"There's no such thing as the right decision,
just the decision you make at the time"
This is what my Mum used to say to me when I was fretting about stuff in my 20s. Obviously now I can barely remember what those angst ridden issues were, but this saying, it's really stayed with me. And as I see more and more birth-ie social feeds telling women what to do ('challenge your induction!', 'don't consent to vaginal examinations!', 'give birth at home!' etc., etc.), it comes back to me again and again.
Let's go back to basics. What does sensible mean? According to Cambridge Dictionary, it means 'Based on or acting on good judgment and practical ideas or understanding'. If you're pregnant right now, the sorts of practical ideas and understanding you're going to want to have in order to make a good judgement will include;
What do I really know about birth, and how reliable are my sources? (Here's a fun starter for 10!)
What does physiological birth mean?
Where can I get real information about birth, and how does it actually apply to me?
When I think about birth, what is my worst case scenario?
What does 'Good' mean to me? How 'Good' can birth really be?
Start to gather those insights and you'll be in good shape for making informed decisions - and, of course, informed consent.
Birth, though, isn't always straightforward. It throws curve balls aplenty. The Big Bad curve balls (like shoulder dystocia, or emergency caesarean birth) get plenty of press. In fact, they own far more of the popular imagination about birth than statistically they have any right to.
What we talk about less are the insidious little changes that affect how women feel about being pregnant and birth, and which can alter her attitudes and experience. As a starter for 10, the last few weeks of pregnancy can be very uncomfortable - indigestion, disrupted sleep, inability to reach your toes... - all these little things can add up to a whole world of discomfort and frustration. There's the huge hormonal load we're dosed with in the final weeks, that can make us feel teary and fidgety, like a cat on a hot tin roof. There's the reality of the immense change you're about to embark on - and while that can be exciting, it can also feel daunting and intimidating. During labour itself, it's not just the 'Big Medical Emergencies' that affect women - it can be sickness, or tiredness, or the heat or the intensity, or how vulnerable or bold or excited we feel, or a new midwife or a difficult journey, or not wanting to leave home, or.....well, frankly anything.
What I'm trying to say is, while you may take the rational view that birth is a physiological process, and feel confident in your mindset and your coping strategies.... you may also gratefully welcome a sweep once you are 40+5. And there is absolutely nothing wrong with that, because your SENSIBLE decision isn't simply the rational one you agree with your birth partner in advance of labour. It's the decision, made calmly and confidently, in the moment, with the benefit of ALL the information you need. ALL the information means; the biological stuff, the risk implications, and your instincts in that moment, right there. Your feelings are valid too.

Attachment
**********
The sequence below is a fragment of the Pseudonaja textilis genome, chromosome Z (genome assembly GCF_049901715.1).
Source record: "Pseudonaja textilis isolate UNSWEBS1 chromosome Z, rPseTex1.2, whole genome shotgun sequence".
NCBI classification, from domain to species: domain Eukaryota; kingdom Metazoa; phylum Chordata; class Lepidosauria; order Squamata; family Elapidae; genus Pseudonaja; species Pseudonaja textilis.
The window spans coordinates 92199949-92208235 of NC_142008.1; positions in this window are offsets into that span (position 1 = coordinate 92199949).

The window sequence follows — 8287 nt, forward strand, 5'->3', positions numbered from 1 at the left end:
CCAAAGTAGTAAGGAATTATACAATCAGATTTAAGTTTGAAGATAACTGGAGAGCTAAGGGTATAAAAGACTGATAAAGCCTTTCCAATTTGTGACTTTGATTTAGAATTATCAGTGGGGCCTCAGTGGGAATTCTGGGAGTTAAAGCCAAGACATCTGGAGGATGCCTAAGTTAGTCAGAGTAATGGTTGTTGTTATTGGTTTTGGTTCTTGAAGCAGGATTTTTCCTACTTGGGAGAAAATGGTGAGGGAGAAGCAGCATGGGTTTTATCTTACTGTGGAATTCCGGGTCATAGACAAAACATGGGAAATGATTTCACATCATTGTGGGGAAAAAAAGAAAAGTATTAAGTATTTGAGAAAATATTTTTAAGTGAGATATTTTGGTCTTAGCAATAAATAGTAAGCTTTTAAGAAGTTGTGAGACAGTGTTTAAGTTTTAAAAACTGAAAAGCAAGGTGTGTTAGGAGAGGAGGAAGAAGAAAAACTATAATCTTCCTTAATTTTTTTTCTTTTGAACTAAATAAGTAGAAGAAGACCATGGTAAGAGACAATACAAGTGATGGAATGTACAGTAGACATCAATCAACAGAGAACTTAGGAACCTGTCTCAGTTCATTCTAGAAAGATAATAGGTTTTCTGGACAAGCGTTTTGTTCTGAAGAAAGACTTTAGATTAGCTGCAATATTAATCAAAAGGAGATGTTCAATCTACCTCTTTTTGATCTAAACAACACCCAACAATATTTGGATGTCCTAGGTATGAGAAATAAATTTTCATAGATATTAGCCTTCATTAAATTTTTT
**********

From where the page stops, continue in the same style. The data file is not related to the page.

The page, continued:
While labour is really super simple in some ways (because our bodies really are designed to do it), in others the multi-axial complexities mean that sticking to your rationally defined principles isn't always the best way forward. It's rather like a studio mixing desk - despite the similarity of input, the variety of subtle changes that can affect the outcome are almost endless.
The only principle I hold is that women should not suffer in labour. And that means that sometimes it's right and proper for your plans to change. For some of my recent clients that has meant transferring to hospital from a planned home birth, and moving from a planned VBAC to a planned caesarean birth. All the sensible, right, appropriate decisions to have made in the moment.
What's most important is that this is YOUR experience. That means adaptability is as important as holding space in the birth nest. That emotional resilience means as much as oxytocin. In short, there is no right way to do it, and you are not falling short if ultimately your baby arrives in a different way than you expected.
The point I want all women to hear is; motherhood should be respected, however it happens. And if you don't respect yourself - the work you did, the effort you made, the decisions you took - it is harder to demand that respect from others. You have every right to feel proud, because motherhood should augment us, rather than diminish us.
Charlotte Edun is a doula, hypnobirthing practitioner and Positive Birth Movement Factilitator. She has 3 children and practises in West Kent.